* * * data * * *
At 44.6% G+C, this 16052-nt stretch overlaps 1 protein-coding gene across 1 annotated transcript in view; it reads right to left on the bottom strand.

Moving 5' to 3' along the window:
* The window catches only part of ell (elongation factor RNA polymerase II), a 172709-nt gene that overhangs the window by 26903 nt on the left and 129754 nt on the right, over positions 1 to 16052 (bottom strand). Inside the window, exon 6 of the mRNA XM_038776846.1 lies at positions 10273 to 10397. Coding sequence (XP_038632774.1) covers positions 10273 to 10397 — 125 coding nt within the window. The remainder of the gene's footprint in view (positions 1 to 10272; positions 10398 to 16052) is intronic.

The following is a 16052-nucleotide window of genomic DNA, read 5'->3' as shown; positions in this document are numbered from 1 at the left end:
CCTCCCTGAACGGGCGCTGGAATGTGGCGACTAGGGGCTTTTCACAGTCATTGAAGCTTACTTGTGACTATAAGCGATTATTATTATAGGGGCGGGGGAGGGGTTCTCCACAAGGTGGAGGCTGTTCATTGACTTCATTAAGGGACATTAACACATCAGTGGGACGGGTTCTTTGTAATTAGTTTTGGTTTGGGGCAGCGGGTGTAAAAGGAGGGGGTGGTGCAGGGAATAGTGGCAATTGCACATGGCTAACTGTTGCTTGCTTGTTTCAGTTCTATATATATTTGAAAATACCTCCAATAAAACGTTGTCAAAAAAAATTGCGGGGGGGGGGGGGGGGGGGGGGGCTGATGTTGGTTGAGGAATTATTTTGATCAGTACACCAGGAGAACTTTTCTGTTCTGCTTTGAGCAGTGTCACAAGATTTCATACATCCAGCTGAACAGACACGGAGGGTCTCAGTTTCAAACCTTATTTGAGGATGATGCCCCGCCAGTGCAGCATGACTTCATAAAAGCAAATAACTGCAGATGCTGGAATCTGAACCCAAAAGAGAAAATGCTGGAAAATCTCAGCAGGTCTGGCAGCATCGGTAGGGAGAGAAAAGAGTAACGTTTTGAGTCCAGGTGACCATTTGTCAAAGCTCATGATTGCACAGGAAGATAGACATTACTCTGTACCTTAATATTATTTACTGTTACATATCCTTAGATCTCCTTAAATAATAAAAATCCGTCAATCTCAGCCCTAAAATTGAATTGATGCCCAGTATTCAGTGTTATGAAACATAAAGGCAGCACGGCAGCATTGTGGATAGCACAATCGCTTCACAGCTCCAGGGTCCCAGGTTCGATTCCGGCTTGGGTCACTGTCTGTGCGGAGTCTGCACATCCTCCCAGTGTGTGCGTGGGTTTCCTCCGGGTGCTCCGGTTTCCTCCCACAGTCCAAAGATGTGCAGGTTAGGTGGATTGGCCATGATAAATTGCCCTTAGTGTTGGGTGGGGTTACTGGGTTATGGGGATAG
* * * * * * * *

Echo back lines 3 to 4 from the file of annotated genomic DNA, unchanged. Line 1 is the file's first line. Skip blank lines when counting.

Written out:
* The window catches only part of ell (elongation factor RNA polymerase II), a 172709-nt gene that overhangs the window by 26903 nt on the left and 129754 nt on the right, over positions 1 to 16052 (bottom strand). Inside the window, exon 6 of the mRNA XM_038776846.1 lies at positions 10273 to 10397. Coding sequence (XP_038632774.1) covers positions 10273 to 10397 — 125 coding nt within the window. The remainder of the gene's footprint in view (positions 1 to 10272; positions 10398 to 16052) is intronic.

The following is a 16052-nucleotide window of genomic DNA, read 5'->3' as shown; positions in this document are numbered from 1 at the left end: